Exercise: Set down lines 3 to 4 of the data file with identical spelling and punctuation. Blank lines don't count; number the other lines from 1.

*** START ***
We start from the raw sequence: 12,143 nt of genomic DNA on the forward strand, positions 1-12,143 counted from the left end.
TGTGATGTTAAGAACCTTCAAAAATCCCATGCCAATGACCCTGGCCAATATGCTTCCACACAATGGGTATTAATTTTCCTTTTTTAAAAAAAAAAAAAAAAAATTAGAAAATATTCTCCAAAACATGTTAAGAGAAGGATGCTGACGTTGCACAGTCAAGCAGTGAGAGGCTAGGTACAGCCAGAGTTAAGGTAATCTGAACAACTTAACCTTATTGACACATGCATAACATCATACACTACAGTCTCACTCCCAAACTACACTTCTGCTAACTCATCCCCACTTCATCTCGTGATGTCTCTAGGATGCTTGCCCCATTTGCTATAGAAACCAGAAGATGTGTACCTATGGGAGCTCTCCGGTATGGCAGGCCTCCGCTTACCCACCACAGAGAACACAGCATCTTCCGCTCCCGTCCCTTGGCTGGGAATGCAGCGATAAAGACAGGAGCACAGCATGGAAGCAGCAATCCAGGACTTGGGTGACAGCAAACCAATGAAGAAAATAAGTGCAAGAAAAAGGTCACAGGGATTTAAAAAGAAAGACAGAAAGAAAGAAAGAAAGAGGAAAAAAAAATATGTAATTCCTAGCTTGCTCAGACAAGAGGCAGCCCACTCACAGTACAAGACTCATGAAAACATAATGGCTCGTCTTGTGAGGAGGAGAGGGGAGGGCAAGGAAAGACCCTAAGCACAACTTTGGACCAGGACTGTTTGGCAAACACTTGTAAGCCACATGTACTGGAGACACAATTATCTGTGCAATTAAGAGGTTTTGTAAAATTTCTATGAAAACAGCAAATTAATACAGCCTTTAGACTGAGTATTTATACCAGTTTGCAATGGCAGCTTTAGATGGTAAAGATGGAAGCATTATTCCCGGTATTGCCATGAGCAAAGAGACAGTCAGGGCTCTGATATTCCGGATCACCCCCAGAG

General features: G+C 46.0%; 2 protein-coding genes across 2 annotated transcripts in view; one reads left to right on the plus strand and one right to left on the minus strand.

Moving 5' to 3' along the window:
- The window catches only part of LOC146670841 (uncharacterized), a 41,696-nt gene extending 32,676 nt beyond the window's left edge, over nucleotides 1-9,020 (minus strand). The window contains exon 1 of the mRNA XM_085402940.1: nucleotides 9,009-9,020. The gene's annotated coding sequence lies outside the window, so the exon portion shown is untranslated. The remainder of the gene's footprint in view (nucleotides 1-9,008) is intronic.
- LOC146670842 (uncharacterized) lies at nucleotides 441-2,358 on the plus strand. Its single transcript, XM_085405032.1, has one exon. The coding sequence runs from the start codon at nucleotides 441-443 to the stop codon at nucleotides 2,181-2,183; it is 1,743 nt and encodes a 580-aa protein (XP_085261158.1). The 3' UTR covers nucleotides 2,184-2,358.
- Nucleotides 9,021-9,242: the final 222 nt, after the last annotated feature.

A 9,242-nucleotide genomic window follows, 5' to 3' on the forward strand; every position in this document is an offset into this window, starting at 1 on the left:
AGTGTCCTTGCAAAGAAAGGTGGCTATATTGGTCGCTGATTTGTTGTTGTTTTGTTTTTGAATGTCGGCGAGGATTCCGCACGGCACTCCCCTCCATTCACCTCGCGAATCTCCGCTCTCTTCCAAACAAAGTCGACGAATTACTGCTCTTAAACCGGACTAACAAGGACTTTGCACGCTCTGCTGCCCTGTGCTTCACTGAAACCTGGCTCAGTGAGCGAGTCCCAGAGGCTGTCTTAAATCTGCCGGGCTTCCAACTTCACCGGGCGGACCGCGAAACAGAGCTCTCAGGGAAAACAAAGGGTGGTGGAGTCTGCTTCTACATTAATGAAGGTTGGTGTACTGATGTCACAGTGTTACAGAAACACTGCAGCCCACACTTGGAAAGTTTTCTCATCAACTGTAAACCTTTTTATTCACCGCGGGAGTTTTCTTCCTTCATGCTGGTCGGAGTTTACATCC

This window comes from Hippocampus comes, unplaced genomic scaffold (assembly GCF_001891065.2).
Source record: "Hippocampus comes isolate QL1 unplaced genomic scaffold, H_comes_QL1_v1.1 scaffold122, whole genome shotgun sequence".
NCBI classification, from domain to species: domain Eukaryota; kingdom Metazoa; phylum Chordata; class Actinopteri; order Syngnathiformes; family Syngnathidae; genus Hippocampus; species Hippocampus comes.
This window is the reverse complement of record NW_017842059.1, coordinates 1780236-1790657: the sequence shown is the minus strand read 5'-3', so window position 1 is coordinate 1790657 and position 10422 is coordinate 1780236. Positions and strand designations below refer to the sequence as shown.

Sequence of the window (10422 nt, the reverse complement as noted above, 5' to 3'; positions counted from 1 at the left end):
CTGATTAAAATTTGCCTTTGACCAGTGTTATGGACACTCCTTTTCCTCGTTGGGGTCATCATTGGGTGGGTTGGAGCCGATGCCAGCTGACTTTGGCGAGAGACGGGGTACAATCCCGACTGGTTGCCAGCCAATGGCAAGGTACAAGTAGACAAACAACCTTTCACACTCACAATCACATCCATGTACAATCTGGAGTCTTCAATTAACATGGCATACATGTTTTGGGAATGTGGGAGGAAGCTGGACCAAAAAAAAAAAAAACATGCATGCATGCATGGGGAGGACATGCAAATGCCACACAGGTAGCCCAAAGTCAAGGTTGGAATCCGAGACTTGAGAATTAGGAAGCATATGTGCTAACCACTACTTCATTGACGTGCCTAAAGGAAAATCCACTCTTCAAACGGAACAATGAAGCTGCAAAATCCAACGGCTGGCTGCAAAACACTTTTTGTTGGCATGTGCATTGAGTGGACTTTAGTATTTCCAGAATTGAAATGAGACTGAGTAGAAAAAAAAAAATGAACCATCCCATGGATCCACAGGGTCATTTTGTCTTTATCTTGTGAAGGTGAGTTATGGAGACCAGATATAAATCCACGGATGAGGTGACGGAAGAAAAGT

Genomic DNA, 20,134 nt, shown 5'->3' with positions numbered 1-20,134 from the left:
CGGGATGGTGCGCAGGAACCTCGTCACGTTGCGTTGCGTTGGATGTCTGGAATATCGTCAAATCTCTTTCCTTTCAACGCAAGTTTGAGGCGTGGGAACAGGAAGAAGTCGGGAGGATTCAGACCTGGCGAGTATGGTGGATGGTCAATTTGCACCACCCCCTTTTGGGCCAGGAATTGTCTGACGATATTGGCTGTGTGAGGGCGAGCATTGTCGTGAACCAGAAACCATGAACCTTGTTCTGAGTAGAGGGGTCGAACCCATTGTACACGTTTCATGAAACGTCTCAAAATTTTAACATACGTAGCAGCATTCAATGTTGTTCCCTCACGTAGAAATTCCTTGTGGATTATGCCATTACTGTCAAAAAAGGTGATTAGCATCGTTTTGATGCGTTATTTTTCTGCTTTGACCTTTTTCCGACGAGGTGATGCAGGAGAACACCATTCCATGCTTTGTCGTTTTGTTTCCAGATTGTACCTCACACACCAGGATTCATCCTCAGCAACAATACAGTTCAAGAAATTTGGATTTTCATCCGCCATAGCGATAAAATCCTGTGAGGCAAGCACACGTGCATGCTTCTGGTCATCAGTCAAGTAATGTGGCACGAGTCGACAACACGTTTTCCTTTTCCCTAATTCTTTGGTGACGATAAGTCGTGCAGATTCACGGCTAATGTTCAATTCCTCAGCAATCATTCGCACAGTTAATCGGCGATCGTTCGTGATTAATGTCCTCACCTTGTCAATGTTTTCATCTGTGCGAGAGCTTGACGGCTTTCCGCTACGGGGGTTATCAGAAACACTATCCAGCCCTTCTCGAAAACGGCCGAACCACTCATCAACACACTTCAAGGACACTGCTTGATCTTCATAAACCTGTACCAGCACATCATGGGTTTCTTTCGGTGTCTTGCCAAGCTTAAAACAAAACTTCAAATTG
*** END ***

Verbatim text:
General features: G+C 46.0%; 2 protein-coding genes across 2 annotated transcripts in view; one reads left to right on the plus strand and one right to left on the minus strand.

Moving 5' to 3' along the window: